You are here

FDA Faults Hospitals for Failing to Disclose Injuries, Deaths Linked to Medical Devices

Public meeting scheduled for December

The FDA has reported that 12 U.S. hospitals, including well-known medical centers in Los Angeles, Boston, and New York, failed to promptly report patient deaths or injuries linked to medical devices. The agency publicly disclosed the violations amid growing scrutiny of its ability to identify device-related dangers and to protect patients from harm, according to an article on the Kaiser Health News website.

Some of the reporting lapses were found at Massachusetts General Hospital in Boston, at New York–Presbyterian Hospital, and at two hospitals in Los Angeles—the Ronald Reagan UCLA Medical Center and the Cedars–Sinai Medical Center.

Dr. Jeffrey Shuren, director of the FDA’s Center for Devices and Radiological Health, said the violations pointed to a larger problem among hospitals nationwide in reporting patient harm associated with medical devices.

“We believe that these hospitals are not unique in that there is limited to no reporting to the FDA or to the manufacturers at some hospitals,” Shuren wrote in an agency blog report. “Hospital staff often were not aware of, nor trained to comply with, all of the FDA’s medical device reporting requirements.”

Under federal rules, hospitals have 10 days to report serious device-related injuries to the device’s manufacturer and to notify both the manufacturer and the FDA about any deaths that may have resulted. Manufacturers are required to file reports to the FDA within 30 days of learning about an injury or death that may have been caused by a device.

Among the 17 hospitals reviewed, the FDA said six didn’t properly report both patient deaths and injuries linked to medical devices within 10 days, as required. Five other hospitals didn’t report serious injuries in a timely manner, according to the agency.

The FDA’s findings underscore concerns raised by a U.S. Senate report in January, which exposed reporting failures by hospitals as well as mistakes by device makers that contributed to multiple “superbug” outbreaks in the U.S. from contaminated duodenoscopes. The FDA’s oversight of medical devices was also faulted in the report.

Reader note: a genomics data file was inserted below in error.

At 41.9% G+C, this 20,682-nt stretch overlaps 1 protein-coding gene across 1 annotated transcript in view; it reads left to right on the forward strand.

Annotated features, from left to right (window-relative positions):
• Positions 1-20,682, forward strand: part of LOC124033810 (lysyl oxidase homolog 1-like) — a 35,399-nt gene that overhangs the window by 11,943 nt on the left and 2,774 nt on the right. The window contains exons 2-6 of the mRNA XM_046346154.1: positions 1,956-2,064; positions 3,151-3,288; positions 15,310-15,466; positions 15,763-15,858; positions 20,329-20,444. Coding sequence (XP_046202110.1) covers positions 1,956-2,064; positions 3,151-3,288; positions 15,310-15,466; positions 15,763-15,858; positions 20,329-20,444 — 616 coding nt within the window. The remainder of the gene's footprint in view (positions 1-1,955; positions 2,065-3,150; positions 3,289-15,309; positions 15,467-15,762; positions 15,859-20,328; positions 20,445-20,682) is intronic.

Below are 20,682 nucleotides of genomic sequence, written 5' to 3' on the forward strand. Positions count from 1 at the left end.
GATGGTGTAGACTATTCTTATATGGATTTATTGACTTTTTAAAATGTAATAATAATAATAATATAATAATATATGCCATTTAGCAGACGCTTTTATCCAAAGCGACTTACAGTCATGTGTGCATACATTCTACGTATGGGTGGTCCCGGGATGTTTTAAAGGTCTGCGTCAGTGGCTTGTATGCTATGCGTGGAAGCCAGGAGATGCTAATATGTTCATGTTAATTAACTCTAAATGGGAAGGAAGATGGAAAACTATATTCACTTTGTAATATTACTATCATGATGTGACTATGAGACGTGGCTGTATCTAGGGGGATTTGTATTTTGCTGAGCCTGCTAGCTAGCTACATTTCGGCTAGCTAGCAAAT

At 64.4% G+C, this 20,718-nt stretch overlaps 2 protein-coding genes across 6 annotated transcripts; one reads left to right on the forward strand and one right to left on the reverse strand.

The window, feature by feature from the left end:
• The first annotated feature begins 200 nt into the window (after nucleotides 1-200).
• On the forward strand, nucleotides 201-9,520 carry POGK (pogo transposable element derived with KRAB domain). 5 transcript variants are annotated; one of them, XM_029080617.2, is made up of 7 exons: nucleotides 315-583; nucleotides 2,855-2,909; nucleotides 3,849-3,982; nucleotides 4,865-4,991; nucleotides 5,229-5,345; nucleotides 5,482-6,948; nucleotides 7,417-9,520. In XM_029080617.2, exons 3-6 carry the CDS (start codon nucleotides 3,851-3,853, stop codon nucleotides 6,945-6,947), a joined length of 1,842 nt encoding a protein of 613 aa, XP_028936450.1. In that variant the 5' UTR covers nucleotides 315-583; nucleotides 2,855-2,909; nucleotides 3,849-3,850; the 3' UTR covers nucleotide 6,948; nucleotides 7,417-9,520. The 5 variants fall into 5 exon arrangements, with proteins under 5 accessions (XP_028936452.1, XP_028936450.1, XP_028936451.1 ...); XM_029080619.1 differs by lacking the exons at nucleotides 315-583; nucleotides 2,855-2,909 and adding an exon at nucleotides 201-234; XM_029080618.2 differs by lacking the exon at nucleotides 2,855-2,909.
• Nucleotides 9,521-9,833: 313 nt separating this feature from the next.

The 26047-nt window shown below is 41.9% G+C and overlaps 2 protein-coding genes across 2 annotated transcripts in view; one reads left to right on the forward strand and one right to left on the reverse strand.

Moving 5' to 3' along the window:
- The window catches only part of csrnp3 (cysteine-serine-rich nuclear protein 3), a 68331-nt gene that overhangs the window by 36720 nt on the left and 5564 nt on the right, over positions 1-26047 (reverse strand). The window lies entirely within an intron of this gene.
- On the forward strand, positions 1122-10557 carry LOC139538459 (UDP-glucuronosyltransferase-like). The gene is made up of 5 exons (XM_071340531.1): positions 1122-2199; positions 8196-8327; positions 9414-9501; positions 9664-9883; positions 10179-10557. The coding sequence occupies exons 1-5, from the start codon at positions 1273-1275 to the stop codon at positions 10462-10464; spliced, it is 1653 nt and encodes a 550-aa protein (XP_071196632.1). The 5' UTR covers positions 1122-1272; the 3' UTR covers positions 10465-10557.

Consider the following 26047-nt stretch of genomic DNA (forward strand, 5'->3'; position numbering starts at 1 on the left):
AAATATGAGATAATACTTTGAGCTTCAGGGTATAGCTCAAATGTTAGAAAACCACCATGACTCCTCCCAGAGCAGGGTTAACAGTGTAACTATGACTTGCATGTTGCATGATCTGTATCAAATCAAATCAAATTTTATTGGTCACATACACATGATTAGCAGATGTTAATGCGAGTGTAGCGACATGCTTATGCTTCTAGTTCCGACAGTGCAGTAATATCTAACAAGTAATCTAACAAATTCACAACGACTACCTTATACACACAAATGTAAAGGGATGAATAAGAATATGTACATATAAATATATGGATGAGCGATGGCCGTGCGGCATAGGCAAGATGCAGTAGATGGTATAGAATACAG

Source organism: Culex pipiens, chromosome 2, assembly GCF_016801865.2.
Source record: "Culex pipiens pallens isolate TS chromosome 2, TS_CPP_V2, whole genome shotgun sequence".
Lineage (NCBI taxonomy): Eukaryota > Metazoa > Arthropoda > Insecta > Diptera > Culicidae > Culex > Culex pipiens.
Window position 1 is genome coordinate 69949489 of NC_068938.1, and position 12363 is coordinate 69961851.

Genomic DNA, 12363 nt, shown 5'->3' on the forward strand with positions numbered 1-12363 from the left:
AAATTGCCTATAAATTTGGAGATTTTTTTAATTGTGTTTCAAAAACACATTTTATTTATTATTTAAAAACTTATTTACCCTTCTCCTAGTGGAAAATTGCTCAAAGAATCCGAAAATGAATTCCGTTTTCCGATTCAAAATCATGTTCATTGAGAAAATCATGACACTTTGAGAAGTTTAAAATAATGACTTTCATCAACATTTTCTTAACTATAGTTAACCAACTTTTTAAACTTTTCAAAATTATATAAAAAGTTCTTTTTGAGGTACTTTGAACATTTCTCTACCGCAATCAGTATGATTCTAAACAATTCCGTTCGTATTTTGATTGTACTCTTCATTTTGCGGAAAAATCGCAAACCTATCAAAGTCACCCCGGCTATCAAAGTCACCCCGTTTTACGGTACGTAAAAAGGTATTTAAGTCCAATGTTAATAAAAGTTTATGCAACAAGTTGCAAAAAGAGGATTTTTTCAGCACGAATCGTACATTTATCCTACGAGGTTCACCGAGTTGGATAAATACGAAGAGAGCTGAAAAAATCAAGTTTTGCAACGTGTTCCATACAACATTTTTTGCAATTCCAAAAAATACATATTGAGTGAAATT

The agency initiated its investigation of hospitals’ reporting in December 2015, a month before the Senate report was released. But the agency was already under fire for lax oversight of manufacturers of duodenoscopes and other devices.

Shuren said in his blog post that the FDA focused on hospitals where safety issues involved either a duodenoscope or a power morcellator (a surgical tool used in hysterectomies). The FDA has warned that morcellators may spread cancerous tissue in the abdomen and pelvis.

Other than publicly announcing the violations, Shuren said the agency didn’t plan on taking further action against the hospitals. Instead, he said he wants to work with the hospital industry to improve the monitoring of devices.

Lawmakers, health policy experts, and the FDA have proposed various reforms aimed at strengthening device surveillance, including tracking insurance-claims data to supplement the injury reports and automating adverse-event reports through electronic health records.

The issue may take on more urgency after federal authorities this month highlighted the infection risk from heater-cooler units used in open-heart surgery.

On December 5, the FDA will hold a public meeting on improving hospital-based device surveillance.

Source: Kaiser Health News; October 28, 2016.

Recent Headlines

Despite older, sicker patients, mortality rate fell by a third in 10 years
Study finds fewer than half of trials followed the law
WHO to meet tomorrow to decide on international public heath emergency declaration
Study of posted prices finds wild variations and missing data
Potential contamination could lead to supply chain disruptions
Declining lung cancer mortality helped fuel the progress
Kinase inhibitor targets tumors with a PDGFRA exon 18 mutation
Delayed surgery reduces benefits; premature surgery raises risks
Mortality nearly doubled when patients stopped using their drugs